democratic system is responsible for all the world’s ills.
Then, too, it is a very reassuring answer for Westerners: They don’t
hate us. They don’t want to kill us or kick out our presence from the
region. They’re just angry at the Jews and if we stop helping them, then
everything will be all right. We don’t even have to make concessions in
our own right, just force concessions on Israel that cost us nothing.
What a simple solution!
Of course, a fifth reason is that this is what Arabs so often say. There
is indeed an obsession with the Israel/Palestinian issue, though less
so than is generally believed in the West. What one often sees is that
there is a big debate within the Arabic-speaking world but when the
spokesman is interviewed by a Western media outlet, he attributes
everything to Israel.
Part of this is indeed used by governments and movements to further the
resentment, anger and violence. For the regimes, it is also useful for
distracting attention from their own rule and channeling revolutionary
energies against someone else.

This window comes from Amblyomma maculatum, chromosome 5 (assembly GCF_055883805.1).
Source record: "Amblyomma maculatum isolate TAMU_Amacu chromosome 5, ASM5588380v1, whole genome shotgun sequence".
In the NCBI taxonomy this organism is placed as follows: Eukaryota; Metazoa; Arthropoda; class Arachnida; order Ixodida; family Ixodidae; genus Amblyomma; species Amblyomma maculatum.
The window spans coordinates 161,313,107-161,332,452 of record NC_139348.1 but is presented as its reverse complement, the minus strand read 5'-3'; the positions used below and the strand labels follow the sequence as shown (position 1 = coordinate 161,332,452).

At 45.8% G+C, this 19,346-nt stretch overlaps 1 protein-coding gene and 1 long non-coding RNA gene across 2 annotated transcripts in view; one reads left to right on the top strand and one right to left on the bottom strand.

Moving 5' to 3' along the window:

Note also how, in fact, the Israel issue does function, but never as an
end in itself. For radical Arabs and regimes, it was a step toward Arab
unity and the expulsion of Western influence. For the Islamists,
destroying Israel is a step toward establishing a caliphate, Islamist
rule in every country, and defeating the West.
In short, a victory over Israel and its destruction would trigger more radicalism.
A two-state solution would trigger another round in attacking Israel and
a struggle over who would control Palestine (Fatah, Hamas, Iran, Egypt,
Syria, Saudi Arabia) just as there is a battle over controlling every
The writer is director of the Global
Research in International Affairs Center and editor of Middle East
Review of International Affairs and Turkish Studies. He blogs at